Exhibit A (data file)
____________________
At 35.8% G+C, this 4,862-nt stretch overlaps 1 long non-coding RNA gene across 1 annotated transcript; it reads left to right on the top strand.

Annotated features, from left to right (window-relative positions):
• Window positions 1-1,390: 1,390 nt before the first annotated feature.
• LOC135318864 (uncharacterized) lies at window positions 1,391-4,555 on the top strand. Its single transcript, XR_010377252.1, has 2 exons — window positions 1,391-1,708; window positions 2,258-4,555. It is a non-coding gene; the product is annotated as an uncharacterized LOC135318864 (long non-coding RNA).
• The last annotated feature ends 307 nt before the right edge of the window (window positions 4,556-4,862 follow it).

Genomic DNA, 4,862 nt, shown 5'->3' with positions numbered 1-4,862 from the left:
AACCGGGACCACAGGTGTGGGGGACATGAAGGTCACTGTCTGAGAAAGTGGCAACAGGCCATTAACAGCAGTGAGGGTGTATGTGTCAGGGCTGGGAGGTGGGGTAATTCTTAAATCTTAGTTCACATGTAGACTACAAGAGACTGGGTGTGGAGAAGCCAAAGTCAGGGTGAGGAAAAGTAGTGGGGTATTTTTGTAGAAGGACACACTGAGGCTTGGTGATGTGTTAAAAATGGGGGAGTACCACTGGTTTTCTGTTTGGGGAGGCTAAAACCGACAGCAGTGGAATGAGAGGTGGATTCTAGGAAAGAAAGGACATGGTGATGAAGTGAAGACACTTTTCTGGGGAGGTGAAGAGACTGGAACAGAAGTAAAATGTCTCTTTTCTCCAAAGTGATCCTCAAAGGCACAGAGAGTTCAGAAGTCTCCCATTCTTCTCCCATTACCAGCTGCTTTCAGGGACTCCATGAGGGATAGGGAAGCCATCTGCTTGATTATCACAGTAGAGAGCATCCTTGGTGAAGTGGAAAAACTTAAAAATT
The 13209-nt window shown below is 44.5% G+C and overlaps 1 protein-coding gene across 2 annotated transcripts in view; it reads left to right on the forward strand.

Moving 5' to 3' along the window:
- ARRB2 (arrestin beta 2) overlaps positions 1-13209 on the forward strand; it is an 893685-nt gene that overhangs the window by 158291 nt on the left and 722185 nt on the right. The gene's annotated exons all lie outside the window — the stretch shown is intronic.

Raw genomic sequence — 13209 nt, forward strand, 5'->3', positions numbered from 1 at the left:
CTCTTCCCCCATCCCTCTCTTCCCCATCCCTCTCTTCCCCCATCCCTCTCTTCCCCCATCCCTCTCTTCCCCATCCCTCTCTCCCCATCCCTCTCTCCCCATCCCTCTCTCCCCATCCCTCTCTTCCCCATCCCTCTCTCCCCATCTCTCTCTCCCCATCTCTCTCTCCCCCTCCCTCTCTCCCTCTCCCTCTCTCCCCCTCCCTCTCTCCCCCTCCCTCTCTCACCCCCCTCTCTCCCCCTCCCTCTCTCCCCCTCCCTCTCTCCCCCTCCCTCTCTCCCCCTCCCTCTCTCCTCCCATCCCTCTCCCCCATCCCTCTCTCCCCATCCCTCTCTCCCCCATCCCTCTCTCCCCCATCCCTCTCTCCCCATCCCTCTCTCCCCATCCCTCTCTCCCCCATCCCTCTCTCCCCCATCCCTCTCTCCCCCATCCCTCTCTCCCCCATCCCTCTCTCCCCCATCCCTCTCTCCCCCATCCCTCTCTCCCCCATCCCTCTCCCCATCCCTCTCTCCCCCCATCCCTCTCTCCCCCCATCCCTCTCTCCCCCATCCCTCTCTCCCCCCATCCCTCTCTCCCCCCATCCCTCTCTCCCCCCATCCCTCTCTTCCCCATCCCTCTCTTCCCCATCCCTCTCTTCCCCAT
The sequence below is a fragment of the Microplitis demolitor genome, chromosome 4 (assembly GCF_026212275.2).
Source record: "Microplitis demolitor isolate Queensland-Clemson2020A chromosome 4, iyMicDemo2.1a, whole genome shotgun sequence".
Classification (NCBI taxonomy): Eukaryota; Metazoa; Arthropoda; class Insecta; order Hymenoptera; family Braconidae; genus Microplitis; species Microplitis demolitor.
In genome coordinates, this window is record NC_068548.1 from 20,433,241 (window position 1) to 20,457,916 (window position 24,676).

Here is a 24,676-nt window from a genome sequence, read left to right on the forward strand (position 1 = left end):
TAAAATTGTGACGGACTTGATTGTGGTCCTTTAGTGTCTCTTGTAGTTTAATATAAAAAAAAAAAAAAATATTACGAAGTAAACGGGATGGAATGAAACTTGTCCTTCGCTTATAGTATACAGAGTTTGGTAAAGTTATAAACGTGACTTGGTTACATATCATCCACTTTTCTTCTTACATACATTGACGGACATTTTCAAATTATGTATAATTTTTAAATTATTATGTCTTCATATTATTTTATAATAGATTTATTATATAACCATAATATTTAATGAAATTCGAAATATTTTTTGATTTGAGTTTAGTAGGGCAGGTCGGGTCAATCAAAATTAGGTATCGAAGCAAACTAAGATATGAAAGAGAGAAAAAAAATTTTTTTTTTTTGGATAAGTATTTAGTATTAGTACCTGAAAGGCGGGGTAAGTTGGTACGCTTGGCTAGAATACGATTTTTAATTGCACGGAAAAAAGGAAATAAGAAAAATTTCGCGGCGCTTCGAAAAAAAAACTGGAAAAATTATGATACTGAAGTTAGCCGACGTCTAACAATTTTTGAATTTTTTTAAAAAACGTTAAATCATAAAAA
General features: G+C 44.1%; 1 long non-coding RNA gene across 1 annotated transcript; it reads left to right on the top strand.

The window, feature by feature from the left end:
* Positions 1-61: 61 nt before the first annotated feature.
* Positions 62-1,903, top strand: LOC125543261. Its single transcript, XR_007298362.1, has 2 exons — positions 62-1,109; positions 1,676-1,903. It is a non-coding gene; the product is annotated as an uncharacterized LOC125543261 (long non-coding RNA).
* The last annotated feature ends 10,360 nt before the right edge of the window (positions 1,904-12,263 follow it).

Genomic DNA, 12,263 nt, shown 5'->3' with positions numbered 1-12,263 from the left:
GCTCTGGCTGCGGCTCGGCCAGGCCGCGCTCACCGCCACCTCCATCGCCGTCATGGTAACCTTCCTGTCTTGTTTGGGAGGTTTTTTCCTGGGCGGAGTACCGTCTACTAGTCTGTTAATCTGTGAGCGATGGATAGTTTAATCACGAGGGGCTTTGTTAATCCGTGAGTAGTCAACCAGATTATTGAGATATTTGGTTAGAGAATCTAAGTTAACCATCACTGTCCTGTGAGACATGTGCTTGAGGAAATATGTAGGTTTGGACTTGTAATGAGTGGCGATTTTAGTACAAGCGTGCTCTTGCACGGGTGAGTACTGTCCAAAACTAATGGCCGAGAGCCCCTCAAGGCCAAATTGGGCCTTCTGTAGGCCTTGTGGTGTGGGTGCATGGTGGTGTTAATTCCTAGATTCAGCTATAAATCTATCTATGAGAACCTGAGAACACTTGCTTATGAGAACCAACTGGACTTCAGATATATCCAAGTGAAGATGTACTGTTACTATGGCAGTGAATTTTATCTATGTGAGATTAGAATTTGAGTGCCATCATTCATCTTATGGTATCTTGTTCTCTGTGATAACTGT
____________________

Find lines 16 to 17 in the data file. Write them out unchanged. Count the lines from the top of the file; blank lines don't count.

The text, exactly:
In genome coordinates, this window is record NC_068548.1 from 20,433,241 (window position 1) to 20,457,916 (window position 24,676).

Here is a 24,676-nt window from a genome sequence, read left to right on the forward strand (position 1 = left end):